Plagiarismdotorg – http://plagiarism.org/
 
This is the educational arm of iParadigm, the creator of commercial plagiarism detection software Turnitin.  This site can be used by students and teachers.  It has information on how to avoid plagiarism and when and how someone should cite a reference.  The site also has Webinars to help teachers instruct their students about plagiarism. 
 
Purdue Online Writing Lab (OWL) – http://owl.english.purdue.edu/owl/
 
A place to learn about preventing plagiarism as well as having guides and exercises for lessons on: general writing, research and citation, subject specific writing, job search writing and English as a Second Language writing.   There is information for both students and teachers.

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Looking to create an interest spark? Why not try the site myBrainShark?

MyBrainShark is a wonderful, free site that works very well for e-learning situations and sharing of information.  It is a useful tool whether you are using it for work or personal projects.   You can create, share and track the number of views for a PowerPoint, document, video, photo album, Podcast that you have created PLUS you have the ability to create a voice over for each application.

Have you created a PowerPoint lesson you would like for your students to review when not in class, but also want them to have access to the audio parts of your lesson?  How about helping them analyze documents.  Did you want to create a Podcast?  Was there a video you created that you would like for the students to watch and respond to specific sections?  Did you want to show a series of Primary Sources and point out features for someone to investigate?  This page gives you the ability to add an audio voice over to any of the projects above as well as multiple other usages.  It allows you to combine multiple applications to create a multimedia presentation that will get the interest of your students or whomever you are trying to reach.  You can even use your cell phone to create the voice over.  No computer is necessary.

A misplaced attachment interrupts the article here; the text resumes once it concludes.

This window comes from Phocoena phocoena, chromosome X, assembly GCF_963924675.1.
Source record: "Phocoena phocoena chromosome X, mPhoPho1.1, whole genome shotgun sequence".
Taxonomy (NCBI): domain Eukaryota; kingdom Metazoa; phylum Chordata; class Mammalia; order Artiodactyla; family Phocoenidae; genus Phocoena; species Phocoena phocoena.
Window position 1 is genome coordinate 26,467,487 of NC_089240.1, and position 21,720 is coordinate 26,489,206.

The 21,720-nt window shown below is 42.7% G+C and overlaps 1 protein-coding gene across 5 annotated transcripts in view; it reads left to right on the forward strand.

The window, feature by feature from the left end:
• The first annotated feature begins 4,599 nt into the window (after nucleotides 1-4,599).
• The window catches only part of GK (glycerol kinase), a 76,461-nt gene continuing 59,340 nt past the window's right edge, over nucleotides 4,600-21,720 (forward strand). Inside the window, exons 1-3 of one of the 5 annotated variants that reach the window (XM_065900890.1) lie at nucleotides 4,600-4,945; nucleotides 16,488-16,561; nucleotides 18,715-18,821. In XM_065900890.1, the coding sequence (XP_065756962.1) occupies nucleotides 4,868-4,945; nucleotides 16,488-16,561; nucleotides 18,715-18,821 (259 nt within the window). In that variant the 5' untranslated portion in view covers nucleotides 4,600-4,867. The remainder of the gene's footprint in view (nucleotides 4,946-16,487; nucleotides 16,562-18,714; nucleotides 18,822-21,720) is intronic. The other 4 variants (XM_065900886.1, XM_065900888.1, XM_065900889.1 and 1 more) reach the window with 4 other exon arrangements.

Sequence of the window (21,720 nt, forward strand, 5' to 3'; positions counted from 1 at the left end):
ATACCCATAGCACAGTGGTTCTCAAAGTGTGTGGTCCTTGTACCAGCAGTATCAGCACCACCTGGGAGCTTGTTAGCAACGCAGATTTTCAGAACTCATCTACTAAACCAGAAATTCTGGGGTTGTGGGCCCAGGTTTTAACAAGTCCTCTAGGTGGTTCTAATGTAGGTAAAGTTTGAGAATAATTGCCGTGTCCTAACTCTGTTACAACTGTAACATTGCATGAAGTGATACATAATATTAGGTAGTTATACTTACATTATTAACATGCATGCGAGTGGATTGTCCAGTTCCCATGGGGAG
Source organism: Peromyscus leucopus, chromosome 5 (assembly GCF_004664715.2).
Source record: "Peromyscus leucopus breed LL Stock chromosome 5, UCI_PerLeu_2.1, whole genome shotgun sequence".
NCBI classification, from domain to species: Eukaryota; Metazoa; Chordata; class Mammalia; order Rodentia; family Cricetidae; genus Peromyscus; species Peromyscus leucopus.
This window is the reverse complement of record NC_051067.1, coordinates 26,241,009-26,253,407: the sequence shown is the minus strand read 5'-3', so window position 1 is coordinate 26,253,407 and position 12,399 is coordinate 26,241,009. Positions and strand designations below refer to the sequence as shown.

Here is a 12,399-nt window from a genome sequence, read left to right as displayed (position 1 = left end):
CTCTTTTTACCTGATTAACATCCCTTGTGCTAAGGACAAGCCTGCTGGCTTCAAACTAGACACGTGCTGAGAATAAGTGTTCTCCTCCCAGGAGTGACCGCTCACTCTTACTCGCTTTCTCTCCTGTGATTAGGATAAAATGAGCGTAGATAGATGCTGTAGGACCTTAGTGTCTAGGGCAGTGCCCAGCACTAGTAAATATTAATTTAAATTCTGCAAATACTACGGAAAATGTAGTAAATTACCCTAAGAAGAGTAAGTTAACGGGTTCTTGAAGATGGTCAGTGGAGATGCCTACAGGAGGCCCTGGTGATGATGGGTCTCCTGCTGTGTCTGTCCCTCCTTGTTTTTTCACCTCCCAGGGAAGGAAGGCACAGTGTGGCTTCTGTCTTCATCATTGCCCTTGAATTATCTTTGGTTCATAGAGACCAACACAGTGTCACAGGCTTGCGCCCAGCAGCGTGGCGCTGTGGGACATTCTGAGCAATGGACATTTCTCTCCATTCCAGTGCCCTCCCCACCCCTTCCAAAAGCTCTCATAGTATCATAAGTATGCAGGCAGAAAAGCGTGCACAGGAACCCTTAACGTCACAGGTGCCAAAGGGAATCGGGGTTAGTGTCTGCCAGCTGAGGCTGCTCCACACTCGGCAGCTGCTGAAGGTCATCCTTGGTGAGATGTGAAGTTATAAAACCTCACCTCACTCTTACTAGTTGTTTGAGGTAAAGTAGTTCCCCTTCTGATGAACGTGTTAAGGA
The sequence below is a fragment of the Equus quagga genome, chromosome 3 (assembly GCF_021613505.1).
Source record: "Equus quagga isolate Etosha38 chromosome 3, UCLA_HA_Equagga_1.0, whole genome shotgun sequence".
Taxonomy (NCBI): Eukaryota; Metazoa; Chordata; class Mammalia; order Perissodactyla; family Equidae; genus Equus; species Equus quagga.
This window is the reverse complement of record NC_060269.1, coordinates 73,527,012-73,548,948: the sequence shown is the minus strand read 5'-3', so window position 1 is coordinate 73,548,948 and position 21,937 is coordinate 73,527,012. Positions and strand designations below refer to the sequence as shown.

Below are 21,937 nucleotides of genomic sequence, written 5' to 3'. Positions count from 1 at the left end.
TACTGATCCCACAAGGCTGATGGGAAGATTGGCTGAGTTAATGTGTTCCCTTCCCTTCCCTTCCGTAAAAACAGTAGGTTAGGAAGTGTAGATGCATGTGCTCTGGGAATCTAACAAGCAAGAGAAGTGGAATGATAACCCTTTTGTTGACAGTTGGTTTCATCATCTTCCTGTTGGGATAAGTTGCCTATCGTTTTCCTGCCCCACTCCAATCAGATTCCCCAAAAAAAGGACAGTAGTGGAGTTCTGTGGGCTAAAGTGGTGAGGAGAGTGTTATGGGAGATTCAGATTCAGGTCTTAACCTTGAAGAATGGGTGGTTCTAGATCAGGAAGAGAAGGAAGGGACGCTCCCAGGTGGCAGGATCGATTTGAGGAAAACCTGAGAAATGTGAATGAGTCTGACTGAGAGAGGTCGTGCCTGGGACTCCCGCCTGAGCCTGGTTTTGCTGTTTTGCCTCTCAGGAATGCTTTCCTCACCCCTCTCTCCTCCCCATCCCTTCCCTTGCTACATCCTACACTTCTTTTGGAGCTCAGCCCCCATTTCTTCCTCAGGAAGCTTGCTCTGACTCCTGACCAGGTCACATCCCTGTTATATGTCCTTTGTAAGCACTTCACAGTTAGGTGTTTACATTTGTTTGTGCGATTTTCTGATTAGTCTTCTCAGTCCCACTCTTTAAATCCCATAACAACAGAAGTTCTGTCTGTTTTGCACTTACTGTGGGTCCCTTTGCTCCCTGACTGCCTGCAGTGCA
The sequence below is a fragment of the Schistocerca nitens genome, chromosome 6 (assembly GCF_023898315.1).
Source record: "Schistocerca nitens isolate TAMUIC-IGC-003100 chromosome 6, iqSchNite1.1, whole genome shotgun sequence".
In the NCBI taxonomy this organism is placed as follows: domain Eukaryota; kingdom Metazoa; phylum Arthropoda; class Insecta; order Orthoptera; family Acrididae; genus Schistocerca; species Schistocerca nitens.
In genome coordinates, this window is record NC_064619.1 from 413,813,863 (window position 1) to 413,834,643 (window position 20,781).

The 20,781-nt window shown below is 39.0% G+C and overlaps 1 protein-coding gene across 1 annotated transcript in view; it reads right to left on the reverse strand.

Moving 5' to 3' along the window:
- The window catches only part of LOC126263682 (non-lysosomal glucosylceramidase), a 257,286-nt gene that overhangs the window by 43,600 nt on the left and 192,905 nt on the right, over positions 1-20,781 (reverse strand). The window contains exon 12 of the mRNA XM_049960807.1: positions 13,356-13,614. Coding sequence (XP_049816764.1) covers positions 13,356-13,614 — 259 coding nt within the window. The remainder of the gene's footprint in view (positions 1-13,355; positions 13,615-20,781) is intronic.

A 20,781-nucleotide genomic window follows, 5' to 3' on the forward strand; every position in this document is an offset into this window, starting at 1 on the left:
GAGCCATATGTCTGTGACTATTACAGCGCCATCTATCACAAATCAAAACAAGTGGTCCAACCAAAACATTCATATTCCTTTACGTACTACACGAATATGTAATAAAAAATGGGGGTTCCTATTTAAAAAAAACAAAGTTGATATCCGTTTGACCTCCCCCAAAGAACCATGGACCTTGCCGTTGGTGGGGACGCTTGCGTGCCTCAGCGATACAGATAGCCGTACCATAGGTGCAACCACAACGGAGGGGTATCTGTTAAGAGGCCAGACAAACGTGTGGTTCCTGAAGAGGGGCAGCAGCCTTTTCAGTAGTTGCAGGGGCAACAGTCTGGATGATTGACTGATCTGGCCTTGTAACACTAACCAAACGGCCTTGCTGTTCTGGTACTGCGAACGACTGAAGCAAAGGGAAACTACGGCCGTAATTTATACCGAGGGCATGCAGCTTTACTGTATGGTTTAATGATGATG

After you have finished your creation it can be shared by e-mail, posted on a Networking site or published on a specific Webpage.  This creates an ease of access for you to share information with people from different areas of your life.  

The first time you use it, there is a simple registration page that asks for a username and password creation.  Then you are ready to start uploading material you wish to present or create an audio soundtrack to accompany.